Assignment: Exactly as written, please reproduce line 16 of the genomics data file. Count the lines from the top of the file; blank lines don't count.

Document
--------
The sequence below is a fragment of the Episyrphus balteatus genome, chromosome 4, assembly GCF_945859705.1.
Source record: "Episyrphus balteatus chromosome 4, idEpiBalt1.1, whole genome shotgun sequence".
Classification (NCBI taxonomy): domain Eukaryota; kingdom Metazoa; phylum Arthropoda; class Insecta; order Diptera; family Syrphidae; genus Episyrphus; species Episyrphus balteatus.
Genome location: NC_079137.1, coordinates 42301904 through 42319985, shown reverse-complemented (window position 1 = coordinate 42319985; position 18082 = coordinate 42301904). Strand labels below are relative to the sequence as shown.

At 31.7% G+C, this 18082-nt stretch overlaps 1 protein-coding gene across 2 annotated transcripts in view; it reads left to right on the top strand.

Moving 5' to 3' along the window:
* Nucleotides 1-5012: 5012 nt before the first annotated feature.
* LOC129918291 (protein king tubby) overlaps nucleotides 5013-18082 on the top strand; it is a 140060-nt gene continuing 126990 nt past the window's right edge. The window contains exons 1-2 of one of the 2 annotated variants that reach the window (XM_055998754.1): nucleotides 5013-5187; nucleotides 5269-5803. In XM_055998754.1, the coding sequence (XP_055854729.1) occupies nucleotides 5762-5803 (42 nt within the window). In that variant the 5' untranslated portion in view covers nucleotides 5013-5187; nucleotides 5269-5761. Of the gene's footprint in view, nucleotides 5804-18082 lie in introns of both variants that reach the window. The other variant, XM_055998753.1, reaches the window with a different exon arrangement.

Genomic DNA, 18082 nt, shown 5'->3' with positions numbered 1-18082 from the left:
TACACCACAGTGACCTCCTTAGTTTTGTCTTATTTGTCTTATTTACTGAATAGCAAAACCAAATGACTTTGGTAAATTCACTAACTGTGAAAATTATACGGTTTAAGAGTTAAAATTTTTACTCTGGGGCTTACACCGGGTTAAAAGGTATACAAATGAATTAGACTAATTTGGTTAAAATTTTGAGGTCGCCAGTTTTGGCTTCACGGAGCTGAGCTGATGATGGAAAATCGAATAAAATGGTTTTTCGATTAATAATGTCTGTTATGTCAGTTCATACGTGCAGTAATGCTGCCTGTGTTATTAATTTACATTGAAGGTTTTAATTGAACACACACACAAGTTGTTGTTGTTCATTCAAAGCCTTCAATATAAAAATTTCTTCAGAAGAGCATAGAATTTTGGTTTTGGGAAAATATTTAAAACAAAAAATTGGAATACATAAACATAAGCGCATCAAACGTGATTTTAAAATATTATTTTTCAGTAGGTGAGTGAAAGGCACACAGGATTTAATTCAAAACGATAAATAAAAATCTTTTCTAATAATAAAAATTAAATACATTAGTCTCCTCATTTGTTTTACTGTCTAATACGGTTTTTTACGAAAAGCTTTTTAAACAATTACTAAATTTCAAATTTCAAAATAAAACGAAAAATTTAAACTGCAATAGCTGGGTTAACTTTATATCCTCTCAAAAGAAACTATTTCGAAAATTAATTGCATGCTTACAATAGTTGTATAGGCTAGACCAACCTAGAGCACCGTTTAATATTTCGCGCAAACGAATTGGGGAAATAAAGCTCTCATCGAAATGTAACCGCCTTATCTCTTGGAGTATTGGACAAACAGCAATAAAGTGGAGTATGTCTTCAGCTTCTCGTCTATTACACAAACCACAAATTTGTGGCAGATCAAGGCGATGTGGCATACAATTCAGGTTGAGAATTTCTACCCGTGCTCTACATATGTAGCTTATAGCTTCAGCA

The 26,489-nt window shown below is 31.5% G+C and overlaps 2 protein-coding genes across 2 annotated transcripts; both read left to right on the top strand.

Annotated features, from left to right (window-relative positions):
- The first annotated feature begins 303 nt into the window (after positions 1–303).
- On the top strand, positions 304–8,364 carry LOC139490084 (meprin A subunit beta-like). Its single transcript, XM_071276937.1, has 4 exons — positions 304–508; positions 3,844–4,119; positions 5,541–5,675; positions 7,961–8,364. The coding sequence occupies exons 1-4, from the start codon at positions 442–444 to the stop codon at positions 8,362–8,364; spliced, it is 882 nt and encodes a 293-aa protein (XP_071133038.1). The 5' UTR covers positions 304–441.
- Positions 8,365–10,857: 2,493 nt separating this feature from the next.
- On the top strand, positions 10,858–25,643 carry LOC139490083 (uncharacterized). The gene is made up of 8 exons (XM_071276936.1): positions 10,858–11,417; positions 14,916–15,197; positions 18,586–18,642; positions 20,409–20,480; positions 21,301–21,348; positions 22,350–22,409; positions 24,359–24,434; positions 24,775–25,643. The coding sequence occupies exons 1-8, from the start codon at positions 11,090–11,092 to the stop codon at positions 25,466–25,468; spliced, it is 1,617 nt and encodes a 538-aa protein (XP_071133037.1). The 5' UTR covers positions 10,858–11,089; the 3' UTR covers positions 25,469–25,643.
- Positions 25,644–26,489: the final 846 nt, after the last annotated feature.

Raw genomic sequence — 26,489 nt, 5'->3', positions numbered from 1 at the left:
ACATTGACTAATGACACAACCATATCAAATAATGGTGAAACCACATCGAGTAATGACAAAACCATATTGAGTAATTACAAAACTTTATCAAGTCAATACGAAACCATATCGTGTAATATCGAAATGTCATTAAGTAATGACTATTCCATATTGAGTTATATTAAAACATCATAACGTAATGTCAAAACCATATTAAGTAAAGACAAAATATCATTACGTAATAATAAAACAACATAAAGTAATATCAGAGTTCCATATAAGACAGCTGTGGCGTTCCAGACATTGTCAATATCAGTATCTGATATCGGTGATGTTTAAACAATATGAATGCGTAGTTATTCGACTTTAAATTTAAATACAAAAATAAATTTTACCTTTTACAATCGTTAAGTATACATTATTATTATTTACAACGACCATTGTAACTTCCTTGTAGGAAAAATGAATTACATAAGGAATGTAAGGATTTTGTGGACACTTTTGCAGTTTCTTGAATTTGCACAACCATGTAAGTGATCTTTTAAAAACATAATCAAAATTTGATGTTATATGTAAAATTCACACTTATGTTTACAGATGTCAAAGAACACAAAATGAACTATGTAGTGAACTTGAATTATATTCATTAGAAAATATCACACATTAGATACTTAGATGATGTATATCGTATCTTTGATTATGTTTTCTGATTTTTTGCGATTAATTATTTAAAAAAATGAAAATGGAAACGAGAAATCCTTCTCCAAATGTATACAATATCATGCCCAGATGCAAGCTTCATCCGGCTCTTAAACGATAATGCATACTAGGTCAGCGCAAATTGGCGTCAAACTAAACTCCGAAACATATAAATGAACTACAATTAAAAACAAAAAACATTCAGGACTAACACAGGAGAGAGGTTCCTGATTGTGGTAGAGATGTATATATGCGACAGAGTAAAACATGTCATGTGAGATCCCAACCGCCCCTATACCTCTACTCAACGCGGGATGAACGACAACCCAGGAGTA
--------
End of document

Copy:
- On the top strand, positions 10,858–25,643 carry LOC139490083 (uncharacterized). The gene is made up of 8 exons (XM_071276936.1): positions 10,858–11,417; positions 14,916–15,197; positions 18,586–18,642; positions 20,409–20,480; positions 21,301–21,348; positions 22,350–22,409; positions 24,359–24,434; positions 24,775–25,643. The coding sequence occupies exons 1-8, from the start codon at positions 11,090–11,092 to the stop codon at positions 25,466–25,468; spliced, it is 1,617 nt and encodes a 538-aa protein (XP_071133037.1). The 5' UTR covers positions 10,858–11,089; the 3' UTR covers positions 25,469–25,643.